Sorrel

By | Sorrel, Summer cooking | 6 Comments

I love the refreshing lemon taste of sorrel. You can buy small bunches in gourmet stores, but anyone who has cooked sorrel knows you need more than a bunch.
In Riga, Latvia you can buy sorrel by weight and I made my first sorrel soup using smoked bacon and thick, rich sour cream. My friend Ilze, who has serious Latvian credentials, told me if I got sorrel started in my garden it would grow like wildfire, so I went searching for seeds. No luck.

Then my friends Bruno and Karen, who live in Poitiers, France and keep a patch of stinging nettles just so they can make pasta, sent me French sorrel seeds, which I planted at the end of last summer. Now I have two flourishing plots of sorrel, one in my deck planter and the other in my garden, where so far it has only been attacked by a few slugs as passersby fail to recognize it.

Sorrel is delicious with bacon, a natural with eggs, in a salad, or melt the leaves in butter to create a creamy purée.  Now that the heat has arrived I am  making cold sorrel soup, which has a wonderfully refreshing lemon acidity. My recipe is an adaption of Margaret Costa’s. You might be tempted to use chicken stock, but I think it overpowers the soup, so I use a vegetable stock made from simmering pea pods and mint.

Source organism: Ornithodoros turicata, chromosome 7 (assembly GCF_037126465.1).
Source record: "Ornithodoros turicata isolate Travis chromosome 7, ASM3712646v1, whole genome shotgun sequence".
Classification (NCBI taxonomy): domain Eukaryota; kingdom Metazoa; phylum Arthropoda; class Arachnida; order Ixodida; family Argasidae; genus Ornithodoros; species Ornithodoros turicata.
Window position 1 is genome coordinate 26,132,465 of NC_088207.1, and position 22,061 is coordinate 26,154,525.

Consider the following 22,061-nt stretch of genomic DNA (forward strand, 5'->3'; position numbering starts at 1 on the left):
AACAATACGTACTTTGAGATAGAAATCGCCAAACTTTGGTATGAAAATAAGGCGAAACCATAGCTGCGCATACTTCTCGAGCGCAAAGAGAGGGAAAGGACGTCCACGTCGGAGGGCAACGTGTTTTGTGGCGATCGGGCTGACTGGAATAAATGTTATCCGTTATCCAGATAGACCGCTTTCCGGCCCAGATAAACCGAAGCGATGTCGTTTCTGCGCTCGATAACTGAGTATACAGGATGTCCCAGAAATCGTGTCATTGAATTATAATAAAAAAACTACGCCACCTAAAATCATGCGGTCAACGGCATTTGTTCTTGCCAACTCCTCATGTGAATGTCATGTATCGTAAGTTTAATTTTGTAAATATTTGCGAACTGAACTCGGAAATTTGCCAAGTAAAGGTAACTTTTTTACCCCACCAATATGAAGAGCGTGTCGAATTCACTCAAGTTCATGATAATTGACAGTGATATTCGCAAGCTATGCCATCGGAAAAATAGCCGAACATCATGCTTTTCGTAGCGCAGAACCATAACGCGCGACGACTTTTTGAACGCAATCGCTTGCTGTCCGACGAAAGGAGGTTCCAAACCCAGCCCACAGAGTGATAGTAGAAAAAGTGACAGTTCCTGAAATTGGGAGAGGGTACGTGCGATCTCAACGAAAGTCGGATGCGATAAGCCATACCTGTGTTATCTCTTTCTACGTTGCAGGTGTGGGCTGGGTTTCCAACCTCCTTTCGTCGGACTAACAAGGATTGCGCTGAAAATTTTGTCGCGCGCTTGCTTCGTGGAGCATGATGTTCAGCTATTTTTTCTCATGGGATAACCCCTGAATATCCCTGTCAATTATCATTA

Cook a chopped onion in butter, then add 250g of peeled, diced potato (about 2) and 1 litre of vegetable stock. Bring to a boil, season with salt, pepper, nutmeg and a pinch of sugar. Simmer, partially covered, until the potatoes are cooked then remove from the heat.

Add 250g of sorrel leaves, having removed any thick stems and stir in. Using an immersion blender, blend until smooth. (It is a good idea to cook this soup in a deep pot so you don’t end up wearing it). Add more salt to taste, I add about 1 1/2 teaspoons, chill the soup until you want to serve it, but don’t serve it ice cold.